Northern Nevada Teachers and NNWP Consultants: Dena and I are not charging any Northern Nevada teaching colleagues who've taken any of our inservice classes or anyone who's a consultant for the Northern Nevada Writing Project. E-mail either of us and we'll send you the notebook cards to your district e-mail address.

Click here for information on purchasing this ready-to-go product.

September's Teacher-Guided Lesson for Writer's Notebooks...From our Writer's Notebook Bingo Set:
A Writer's Notebook Lesson from this Month's Center Square:
Alpha-Genres & -Topics I Can
Write About This School Year

Overview of this Notebook Prompt:

This prompt is based on a wonderful little alphabet book: Written Anything Good Lately? by Susan Allen and Jane Lindaman. The book provides an alphabet-inspired list that explores the different genres and purposes of writing.

After discussing Written Anything Good Lately?--an alphabet book that explores different forms, modes, and genres that writing can take in a classroom--students spend one or two weeks at the beginning of the school year slowly and thoughtfully creating their own alpha-lists of types/forms of writing they would be willing to create during the upcoming year of writing.

When all students have brainstormed a complete and unique alpha-list, they then devote a two-page spread in their writer's notebooks to neatly publish and decorate their lists. Over a week's time, they illustrate their lists when they have a free moment or two in class.

Once a classroom writer's workshop has been established, this two-page spread can be revisited whenever students are seeking a new idea for a writing assignment. These ten Writer's Notebook Bingo Cards I created to use in my classroom each month of the school year, they all have a box that asks students to refer back to this two-page spread in their notebooks.

Two Variations of this idea: The first year I used this lesson, all my 6th-8th graders created alpha-genres for their notebooks, but now use this lesson exclusively with my 6th graders, and because I also teach 7th and 8th, I have developed variations for those two grade levels too. Instead of brainstorming different forms/modes/genres of writing, students can brainstorm different alpha-expository topics they'd be willing to write about and create their two-page spread from that pre-writing exercise, which is what my 7th graders do. My 8th graders, since we start out with the voice trait, create alpha-tones lists, and each word and illustration must convey an attitude that a writer might adopt with his/her words.

The mentor text I use for this lesson:

Written Anything Good Lately?
by Susan Allen and Jane Lindaman

Sharing the Mentor Text/Brainstorming:

In my classroom, I spend the first month of school establishing my all-important writer's workshop. Slowly and diligently, we learn the vocabulary and practice the processes students will need in order to become the 'community of writers' I expect them to become. Not only do they learn how the writer's workshop will work and what roles they will play, but they also begin to collect and record independent topics they would be willing to write about. Everyone's writer's workshop is different and, in mine, students have a combination of assigned and free-choice writing they will be doing during workshop days; this particular write-up sets them up with a resource for any of their upcoming free-choice tasks.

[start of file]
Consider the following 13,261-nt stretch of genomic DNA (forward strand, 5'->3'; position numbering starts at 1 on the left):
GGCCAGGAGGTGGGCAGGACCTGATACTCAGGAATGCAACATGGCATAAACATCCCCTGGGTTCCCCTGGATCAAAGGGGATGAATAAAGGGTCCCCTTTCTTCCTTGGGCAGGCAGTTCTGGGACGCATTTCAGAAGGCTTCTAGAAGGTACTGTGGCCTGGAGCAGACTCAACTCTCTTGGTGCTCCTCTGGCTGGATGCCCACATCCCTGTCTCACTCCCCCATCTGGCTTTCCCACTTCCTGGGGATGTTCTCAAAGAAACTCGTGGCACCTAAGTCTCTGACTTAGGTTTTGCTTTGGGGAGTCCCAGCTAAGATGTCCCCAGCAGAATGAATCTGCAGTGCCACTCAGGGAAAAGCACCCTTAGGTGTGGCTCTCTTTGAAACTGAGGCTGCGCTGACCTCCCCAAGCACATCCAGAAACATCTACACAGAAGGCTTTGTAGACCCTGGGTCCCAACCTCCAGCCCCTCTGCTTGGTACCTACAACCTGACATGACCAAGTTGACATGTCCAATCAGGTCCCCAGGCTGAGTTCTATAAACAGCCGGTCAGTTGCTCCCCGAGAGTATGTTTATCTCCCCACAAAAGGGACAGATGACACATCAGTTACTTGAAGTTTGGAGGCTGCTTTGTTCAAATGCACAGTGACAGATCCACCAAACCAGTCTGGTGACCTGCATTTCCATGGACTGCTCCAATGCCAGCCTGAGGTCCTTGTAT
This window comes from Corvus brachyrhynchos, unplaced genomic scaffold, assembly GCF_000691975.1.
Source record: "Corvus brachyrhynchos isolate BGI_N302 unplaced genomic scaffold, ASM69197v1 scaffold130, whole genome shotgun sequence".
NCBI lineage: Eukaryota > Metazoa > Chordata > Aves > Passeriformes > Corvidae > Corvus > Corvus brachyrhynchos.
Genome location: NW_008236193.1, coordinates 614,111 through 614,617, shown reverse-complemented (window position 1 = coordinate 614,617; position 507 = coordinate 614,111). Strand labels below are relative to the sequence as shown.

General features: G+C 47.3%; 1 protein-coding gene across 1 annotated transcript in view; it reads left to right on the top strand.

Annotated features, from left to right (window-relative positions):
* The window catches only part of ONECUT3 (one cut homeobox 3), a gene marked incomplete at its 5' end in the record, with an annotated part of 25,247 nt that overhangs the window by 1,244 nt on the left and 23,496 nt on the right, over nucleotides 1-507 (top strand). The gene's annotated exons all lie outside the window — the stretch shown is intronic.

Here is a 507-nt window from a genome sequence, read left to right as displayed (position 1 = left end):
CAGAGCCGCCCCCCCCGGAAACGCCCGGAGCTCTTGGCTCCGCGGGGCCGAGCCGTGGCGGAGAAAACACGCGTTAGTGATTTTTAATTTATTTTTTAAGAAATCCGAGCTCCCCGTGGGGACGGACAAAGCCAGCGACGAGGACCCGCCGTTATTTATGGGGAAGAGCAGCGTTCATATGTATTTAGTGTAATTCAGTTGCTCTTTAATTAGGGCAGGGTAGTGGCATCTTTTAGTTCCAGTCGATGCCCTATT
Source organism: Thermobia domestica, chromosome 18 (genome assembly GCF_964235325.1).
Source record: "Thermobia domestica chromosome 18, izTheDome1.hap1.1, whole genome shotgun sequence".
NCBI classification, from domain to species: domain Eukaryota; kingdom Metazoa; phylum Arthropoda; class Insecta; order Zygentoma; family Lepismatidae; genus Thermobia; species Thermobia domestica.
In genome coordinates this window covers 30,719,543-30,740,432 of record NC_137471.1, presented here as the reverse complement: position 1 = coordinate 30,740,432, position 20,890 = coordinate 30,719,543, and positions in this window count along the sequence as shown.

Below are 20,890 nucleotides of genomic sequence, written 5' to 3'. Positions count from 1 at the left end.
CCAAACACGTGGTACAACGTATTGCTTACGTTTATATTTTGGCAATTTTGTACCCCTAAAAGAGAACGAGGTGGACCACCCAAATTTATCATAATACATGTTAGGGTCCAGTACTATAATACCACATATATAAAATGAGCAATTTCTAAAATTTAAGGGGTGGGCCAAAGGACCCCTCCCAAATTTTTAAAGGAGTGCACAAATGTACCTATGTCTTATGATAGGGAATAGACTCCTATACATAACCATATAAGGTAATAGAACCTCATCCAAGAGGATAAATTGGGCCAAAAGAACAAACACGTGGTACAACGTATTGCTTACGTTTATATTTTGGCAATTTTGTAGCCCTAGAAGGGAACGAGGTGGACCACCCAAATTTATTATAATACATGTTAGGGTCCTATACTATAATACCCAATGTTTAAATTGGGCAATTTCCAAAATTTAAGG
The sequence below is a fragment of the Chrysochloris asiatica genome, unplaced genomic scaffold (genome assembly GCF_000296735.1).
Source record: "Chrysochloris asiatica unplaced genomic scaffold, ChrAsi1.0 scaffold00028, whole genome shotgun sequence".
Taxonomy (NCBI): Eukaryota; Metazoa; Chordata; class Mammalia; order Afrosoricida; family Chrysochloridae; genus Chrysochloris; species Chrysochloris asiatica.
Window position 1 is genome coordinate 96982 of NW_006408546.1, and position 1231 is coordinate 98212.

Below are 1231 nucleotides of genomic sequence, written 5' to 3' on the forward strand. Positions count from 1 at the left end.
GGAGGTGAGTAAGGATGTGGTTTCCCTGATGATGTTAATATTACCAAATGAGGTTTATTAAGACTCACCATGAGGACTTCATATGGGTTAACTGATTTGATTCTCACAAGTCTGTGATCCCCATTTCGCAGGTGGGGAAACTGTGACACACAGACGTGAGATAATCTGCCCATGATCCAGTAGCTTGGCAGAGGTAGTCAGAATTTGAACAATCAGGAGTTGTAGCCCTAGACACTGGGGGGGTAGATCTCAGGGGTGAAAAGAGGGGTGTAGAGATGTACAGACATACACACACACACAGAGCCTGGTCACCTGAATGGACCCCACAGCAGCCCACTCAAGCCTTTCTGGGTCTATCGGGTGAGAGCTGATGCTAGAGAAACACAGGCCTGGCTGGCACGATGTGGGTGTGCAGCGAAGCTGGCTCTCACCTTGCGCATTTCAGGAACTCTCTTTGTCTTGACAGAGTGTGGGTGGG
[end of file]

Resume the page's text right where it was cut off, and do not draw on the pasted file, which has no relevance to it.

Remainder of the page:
First, share the idea of the book and the first two or three pages. Tell them this is an alphabet books about different forms writing can take. The A page features an autobiography, and the B page features a book report (a brilliant book report, in fact). Ask, "What do you think are some of the other forms (or genres) of writing that might appear on the other pages?" Allow them some time to brainstorm with a partner or small group. This is a great opportunity to learn what they already know about different genres and purposes of writing.

Find a way to hear their guesses while sharing the rest of the book. As they discover the book uses a lot of alliteration (brilliant book report), challenge them to add alliterative adjectives to the different forms of writing they brainstormed, or to come up with alternative alliterations for the book's items: a better-than-bad book report, for example.

Tell students you are going to give them a pre-writing task that you want them to spend a week on: you are going to have them create a unique alpha-list of things they might write during this upcoming school year. They will have a few minutes here and there to add to their lists, and in between any time you give them in class, they are to be thinking of unique forms of writing to add to their lists later. Students will be allowed to share ideas with each other, just so long as everyone ends up with a different list of 26 items; no two people should have the exact same list of 26.

Distribute the alpha-list brainstorming sheet pictured at left. I like to run a blank copy on both sides of the paper for those students who "mess up" and want to start over.

During the next week of class, remind students of this task. Brainstorm out loud in front of them: "Hey guys, I came home yesterday and there was a pamphlet in my mailbox. Has anyone thought of putting a pamphlet in their P section of the alpha-list yet?" Give them a few minutes here and there to add; celebrate out loud when a student independently brings an idea to you that the student thought of.

Also, encourage them to combine letters that are next to each other on the alpha-list into one item. On my teacher model below, for example, I combined my A and B boxes into this noun phrase: an Allegory about Bullying.

Modeling/Creating the Writer's Notebook Page:

In my writer's workshop, most of my students' ideas for their independent writing begins in their writer's notebooks. If you have never established a writer's notebook requirement for your students, be sure to read over WritingFix's Writer's Notebook Resource Page, and if you can, get yourself a copy of Ralph Fletcher's A Writer's Notebook: Unlocking the Writer Within You. This little advice guide from Ralph (pictured, at right) is a constantly-referred-to text in my classroom, especially in the first few months that we're setting up our notebooks. Unlike a journal, which contains daily thoughts and ramblings, a writer's notebook is a place where students 'save' ideas that occur to them; the ideas they save are specific to writing the students would be willing to do during an upcoming writer's workshop block. I require my students to make their notebooks very visual, incorporating stickers, cut-outs, and original drawings inspired by my Mr. Stick character, which I introduce them to in the very first week of school. Mr. Stick becomes a common visual in my students, and he allows them all to be "artists" even when they're not; you should look at my Pinterest Board inspired by Mr. Stick to see how very great the pages of their notebooks become.